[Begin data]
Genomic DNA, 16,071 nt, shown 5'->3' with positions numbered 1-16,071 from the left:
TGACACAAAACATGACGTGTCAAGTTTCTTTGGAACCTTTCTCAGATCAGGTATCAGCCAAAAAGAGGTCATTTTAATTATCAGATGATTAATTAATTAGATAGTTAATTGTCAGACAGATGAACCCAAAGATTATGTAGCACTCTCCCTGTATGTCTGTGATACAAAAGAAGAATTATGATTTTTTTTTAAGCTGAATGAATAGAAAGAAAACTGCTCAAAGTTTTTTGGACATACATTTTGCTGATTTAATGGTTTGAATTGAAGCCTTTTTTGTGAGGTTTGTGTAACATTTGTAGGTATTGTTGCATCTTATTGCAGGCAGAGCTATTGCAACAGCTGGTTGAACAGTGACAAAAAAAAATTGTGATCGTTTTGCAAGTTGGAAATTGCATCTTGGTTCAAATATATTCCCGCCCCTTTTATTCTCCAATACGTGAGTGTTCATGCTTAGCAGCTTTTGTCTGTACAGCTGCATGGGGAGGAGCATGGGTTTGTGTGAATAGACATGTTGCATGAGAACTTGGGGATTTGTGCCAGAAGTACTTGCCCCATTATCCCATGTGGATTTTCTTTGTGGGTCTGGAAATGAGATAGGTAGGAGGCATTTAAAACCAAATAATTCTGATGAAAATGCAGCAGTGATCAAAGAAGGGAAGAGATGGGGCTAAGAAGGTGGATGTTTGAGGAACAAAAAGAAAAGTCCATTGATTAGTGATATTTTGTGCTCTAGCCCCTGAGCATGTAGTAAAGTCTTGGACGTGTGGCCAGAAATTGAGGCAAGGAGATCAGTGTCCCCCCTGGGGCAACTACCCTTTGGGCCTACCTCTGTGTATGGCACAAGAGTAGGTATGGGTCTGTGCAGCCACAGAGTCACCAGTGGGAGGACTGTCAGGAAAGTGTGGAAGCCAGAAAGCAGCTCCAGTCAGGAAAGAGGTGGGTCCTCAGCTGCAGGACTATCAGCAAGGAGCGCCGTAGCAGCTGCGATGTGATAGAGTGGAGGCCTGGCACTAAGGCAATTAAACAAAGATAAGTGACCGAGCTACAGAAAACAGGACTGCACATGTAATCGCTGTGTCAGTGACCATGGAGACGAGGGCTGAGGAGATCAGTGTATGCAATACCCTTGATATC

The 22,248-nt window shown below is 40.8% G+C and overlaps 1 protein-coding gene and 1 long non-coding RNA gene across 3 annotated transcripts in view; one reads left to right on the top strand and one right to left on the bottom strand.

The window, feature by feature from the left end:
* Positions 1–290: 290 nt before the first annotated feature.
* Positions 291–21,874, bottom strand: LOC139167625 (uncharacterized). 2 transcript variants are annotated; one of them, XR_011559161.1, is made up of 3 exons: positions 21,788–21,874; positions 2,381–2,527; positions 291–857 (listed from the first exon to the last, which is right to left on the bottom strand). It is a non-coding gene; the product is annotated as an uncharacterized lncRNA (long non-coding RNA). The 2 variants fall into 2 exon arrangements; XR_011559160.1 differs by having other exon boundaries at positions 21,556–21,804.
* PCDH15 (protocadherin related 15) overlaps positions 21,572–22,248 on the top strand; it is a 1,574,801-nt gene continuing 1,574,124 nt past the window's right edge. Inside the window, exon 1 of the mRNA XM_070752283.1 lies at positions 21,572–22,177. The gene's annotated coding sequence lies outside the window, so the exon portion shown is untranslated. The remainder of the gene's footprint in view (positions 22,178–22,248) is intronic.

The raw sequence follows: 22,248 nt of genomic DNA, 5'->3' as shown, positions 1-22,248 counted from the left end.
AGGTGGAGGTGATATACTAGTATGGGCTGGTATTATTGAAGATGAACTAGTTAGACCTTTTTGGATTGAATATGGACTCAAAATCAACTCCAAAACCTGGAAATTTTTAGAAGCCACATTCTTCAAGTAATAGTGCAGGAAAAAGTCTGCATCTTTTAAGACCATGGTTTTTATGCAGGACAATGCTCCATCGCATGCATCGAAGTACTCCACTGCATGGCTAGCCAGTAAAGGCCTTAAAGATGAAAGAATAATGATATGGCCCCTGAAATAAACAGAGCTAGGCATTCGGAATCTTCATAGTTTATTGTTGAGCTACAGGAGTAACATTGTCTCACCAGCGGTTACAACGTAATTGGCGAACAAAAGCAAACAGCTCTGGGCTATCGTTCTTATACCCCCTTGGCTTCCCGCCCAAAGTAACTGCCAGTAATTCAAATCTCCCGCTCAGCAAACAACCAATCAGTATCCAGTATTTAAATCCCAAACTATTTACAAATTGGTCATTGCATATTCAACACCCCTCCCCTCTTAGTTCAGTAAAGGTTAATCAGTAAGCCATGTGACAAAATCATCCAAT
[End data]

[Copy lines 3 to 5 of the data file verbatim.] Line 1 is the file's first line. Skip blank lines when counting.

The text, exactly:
The 22,248-nt window shown below is 40.8% G+C and overlaps 1 protein-coding gene and 1 long non-coding RNA gene across 3 annotated transcripts in view; one reads left to right on the top strand and one right to left on the bottom strand.

The window, feature by feature from the left end:
* Positions 1–290: 290 nt before the first annotated feature.